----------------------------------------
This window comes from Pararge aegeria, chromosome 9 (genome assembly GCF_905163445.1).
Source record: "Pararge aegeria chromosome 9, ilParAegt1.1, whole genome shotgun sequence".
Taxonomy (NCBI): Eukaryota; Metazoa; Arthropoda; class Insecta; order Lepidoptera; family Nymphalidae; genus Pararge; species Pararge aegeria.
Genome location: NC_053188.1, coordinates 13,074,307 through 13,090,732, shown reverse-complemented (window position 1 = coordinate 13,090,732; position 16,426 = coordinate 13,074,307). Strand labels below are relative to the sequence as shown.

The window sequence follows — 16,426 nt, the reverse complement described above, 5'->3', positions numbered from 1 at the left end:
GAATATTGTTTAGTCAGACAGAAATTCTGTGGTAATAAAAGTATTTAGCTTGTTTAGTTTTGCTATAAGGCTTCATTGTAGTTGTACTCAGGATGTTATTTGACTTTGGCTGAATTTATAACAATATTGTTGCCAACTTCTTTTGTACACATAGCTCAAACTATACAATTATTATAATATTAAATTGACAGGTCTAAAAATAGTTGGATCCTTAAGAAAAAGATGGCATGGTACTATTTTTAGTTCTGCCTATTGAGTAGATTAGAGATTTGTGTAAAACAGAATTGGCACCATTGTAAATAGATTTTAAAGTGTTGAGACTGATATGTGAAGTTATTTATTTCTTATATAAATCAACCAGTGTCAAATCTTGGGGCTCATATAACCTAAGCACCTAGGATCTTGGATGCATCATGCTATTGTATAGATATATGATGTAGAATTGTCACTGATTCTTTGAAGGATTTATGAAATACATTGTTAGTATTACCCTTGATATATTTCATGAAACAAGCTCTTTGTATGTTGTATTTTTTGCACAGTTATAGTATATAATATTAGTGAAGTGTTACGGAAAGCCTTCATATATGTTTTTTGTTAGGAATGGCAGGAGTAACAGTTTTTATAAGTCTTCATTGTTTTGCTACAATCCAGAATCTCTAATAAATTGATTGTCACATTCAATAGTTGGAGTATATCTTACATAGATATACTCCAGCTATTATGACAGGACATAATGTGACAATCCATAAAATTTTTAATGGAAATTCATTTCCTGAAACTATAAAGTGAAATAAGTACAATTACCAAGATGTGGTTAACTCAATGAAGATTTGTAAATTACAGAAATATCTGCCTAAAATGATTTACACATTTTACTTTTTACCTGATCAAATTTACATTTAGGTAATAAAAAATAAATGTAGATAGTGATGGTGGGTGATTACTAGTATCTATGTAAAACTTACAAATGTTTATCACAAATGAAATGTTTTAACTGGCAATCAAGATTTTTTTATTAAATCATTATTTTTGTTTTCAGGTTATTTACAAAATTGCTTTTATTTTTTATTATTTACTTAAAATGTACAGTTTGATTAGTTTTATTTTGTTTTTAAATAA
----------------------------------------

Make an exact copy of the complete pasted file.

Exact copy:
This window comes from Pararge aegeria, chromosome 9 (genome assembly GCF_905163445.1).
Source record: "Pararge aegeria chromosome 9, ilParAegt1.1, whole genome shotgun sequence".
Taxonomy (NCBI): Eukaryota; Metazoa; Arthropoda; class Insecta; order Lepidoptera; family Nymphalidae; genus Pararge; species Pararge aegeria.
Genome location: NC_053188.1, coordinates 13,074,307 through 13,090,732, shown reverse-complemented (window position 1 = coordinate 13,090,732; position 16,426 = coordinate 13,074,307). Strand labels below are relative to the sequence as shown.

The window sequence follows — 16,426 nt, the reverse complement described above, 5'->3', positions numbered from 1 at the left end:
GAATATTGTTTAGTCAGACAGAAATTCTGTGGTAATAAAAGTATTTAGCTTGTTTAGTTTTGCTATAAGGCTTCATTGTAGTTGTACTCAGGATGTTATTTGACTTTGGCTGAATTTATAACAATATTGTTGCCAACTTCTTTTGTACACATAGCTCAAACTATACAATTATTATAATATTAAATTGACAGGTCTAAAAATAGTTGGATCCTTAAGAAAAAGATGGCATGGTACTATTTTTAGTTCTGCCTATTGAGTAGATTAGAGATTTGTGTAAAACAGAATTGGCACCATTGTAAATAGATTTTAAAGTGTTGAGACTGATATGTGAAGTTATTTATTTCTTATATAAATCAACCAGTGTCAAATCTTGGGGCTCATATAACCTAAGCACCTAGGATCTTGGATGCATCATGCTATTGTATAGATATATGATGTAGAATTGTCACTGATTCTTTGAAGGATTTATGAAATACATTGTTAGTATTACCCTTGATATATTTCATGAAACAAGCTCTTTGTATGTTGTATTTTTTGCACAGTTATAGTATATAATATTAGTGAAGTGTTACGGAAAGCCTTCATATATGTTTTTTGTTAGGAATGGCAGGAGTAACAGTTTTTATAAGTCTTCATTGTTTTGCTACAATCCAGAATCTCTAATAAATTGATTGTCACATTCAATAGTTGGAGTATATCTTACATAGATATACTCCAGCTATTATGACAGGACATAATGTGACAATCCATAAAATTTTTAATGGAAATTCATTTCCTGAAACTATAAAGTGAAATAAGTACAATTACCAAGATGTGGTTAACTCAATGAAGATTTGTAAATTACAGAAATATCTGCCTAAAATGATTTACACATTTTACTTTTTACCTGATCAAATTTACATTTAGGTAATAAAAAATAAATGTAGATAGTGATGGTGGGTGATTACTAGTATCTATGTAAAACTTACAAATGTTTATCACAAATGAAATGTTTTAACTGGCAATCAAGATTTTTTTATTAAATCATTATTTTTGTTTTCAGGTTATTTACAAAATTGCTTTTATTTTTTATTATTTACTTAAAATGTACAGTTTGATTAGTTTTATTTTGTTTTTAAATAA